Academic journal article American Studies

SWEET AIR: Modernism, Regionalism, and American Popular Song

Academic journal article American Studies

SWEET AIR: Modernism, Regionalism, and American Popular Song

Article excerpt

SWEET AIR: Modernism, Regionalism, and American Popular Song. By Edward P. Comentale. Urbana: University of Illinois Press. 2013.

In his ambitious study of popular music and modernity, Edward P. Comentale looks at blues, country, folk, and rockabilly, and traces "how earlier musical forms generated new attitudes and stances that allowed people to engage and cope with the experiences of being or becoming modern" (6). Sweet Air challenges both a romantic embrace of authenticity of these musical styles (such as Greil Marcus' notion of an "old, weird America") as well as the critique of the culture industry by the Frankfurt School and stretches the concept of modernity to include poor rural communities. Individual chapters of the book depict some much-discussed performers, but Comentale manages to present them in a different light through his reading of music as "affective" and through his focus on modern technologies like the radio and the phonograph. By connecting them to literature, music, and art of the avant-garde, Comentale exposes modernist aesthetics in the works of Charley Patton, the Carter Family, Woody Guthrie, Elvis Presley, and Buddy Holly.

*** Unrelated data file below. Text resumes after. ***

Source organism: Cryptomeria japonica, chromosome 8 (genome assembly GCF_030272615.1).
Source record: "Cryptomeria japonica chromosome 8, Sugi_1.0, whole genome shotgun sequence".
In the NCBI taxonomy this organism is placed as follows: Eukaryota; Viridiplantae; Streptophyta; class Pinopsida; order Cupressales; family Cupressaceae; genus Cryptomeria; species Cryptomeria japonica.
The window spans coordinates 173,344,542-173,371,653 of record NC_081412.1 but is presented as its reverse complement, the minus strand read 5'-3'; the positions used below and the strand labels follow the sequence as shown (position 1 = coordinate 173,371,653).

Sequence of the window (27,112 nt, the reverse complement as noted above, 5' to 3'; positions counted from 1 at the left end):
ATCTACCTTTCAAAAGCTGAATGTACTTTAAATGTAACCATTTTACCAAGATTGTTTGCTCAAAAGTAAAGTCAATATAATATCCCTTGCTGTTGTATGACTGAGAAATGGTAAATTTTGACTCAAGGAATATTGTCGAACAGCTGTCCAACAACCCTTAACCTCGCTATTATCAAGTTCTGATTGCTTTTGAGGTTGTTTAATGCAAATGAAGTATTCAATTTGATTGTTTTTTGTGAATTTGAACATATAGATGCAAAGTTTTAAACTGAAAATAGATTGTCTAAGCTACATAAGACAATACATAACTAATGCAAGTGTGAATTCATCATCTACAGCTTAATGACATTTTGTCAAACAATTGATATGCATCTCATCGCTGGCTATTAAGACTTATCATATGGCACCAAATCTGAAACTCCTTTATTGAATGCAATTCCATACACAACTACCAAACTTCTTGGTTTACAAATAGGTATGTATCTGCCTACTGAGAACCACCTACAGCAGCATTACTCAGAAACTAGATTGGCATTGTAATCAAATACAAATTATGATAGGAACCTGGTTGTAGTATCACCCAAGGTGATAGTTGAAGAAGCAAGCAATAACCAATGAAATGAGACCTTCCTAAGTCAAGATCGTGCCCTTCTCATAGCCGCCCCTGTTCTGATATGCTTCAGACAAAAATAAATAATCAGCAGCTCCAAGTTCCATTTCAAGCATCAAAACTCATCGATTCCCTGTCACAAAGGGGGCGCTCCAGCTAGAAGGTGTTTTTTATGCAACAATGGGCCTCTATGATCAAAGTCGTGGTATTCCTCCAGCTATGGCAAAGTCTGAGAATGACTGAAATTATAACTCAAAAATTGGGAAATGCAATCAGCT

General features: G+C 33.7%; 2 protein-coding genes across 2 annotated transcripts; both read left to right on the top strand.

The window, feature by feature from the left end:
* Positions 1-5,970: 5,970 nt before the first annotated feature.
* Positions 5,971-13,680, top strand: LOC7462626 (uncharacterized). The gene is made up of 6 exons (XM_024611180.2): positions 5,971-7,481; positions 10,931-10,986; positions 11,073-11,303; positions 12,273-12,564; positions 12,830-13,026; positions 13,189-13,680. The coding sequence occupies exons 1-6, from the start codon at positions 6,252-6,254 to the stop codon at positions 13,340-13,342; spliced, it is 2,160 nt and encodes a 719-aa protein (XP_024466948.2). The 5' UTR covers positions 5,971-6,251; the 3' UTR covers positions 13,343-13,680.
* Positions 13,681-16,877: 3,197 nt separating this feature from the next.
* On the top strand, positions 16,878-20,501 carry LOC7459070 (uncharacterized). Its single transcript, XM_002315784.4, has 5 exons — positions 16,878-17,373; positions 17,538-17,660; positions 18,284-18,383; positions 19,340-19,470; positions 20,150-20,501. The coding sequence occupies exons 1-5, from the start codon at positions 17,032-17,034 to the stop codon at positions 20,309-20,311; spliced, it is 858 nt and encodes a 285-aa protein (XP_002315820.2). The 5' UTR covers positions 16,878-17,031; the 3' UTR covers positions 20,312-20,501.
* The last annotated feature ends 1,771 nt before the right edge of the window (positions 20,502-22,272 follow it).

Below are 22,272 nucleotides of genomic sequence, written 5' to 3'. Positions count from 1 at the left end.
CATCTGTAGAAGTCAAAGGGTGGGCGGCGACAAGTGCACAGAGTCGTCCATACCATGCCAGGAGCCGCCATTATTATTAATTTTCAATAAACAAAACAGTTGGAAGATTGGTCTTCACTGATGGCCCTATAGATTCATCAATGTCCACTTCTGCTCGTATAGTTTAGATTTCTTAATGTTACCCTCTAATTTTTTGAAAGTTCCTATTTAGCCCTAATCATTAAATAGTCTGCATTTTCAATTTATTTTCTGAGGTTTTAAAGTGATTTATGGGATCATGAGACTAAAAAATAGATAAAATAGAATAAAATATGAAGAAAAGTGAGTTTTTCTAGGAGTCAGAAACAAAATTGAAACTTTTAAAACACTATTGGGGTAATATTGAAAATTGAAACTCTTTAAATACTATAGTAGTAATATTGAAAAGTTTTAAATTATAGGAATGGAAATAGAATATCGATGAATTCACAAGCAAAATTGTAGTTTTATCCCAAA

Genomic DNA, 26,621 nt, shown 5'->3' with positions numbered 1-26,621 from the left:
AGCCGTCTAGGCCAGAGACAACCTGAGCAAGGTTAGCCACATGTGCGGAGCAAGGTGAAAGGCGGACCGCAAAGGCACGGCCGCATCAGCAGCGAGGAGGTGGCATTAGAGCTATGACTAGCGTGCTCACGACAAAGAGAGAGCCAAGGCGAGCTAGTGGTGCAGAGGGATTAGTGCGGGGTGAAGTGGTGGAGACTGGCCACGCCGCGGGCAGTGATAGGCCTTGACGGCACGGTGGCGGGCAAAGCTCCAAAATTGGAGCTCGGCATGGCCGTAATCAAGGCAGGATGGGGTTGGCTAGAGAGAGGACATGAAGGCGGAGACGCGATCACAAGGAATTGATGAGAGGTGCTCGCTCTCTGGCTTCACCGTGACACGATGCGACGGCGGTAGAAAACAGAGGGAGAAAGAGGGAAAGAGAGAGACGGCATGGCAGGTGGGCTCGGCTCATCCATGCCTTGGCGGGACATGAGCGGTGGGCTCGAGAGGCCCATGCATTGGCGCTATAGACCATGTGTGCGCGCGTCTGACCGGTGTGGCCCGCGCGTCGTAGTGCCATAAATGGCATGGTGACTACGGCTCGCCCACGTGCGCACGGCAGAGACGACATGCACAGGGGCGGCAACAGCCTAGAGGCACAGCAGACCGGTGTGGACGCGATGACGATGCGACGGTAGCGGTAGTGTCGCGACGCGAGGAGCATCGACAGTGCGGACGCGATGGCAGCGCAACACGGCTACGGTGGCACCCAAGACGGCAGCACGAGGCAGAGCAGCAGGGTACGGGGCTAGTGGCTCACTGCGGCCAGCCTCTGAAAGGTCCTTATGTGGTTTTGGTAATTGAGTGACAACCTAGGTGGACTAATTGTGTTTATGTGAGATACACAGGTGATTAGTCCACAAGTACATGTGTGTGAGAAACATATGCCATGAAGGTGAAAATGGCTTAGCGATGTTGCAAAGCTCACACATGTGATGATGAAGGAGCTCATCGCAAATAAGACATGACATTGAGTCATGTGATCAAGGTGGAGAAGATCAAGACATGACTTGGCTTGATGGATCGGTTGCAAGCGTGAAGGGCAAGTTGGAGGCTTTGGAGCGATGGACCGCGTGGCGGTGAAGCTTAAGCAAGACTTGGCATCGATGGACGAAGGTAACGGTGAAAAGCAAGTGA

Sweet Air's fresh perspective on old music is commendable but somewhat dehistoricized. Choosing a time frame that roughly stretches from 1910 to 1960 might have been a bit too broad, and the "airiness" of the argument does not always hold up to historical data, for instance, when Bessie Smith is discussed as a representative of the Delta blues. …

Search by... Author
Show... All Results Primary Sources Peer-reviewed

Oops!

An unknown error has occurred. Please click the button below to reload the page. If the problem persists, please try again in a little while.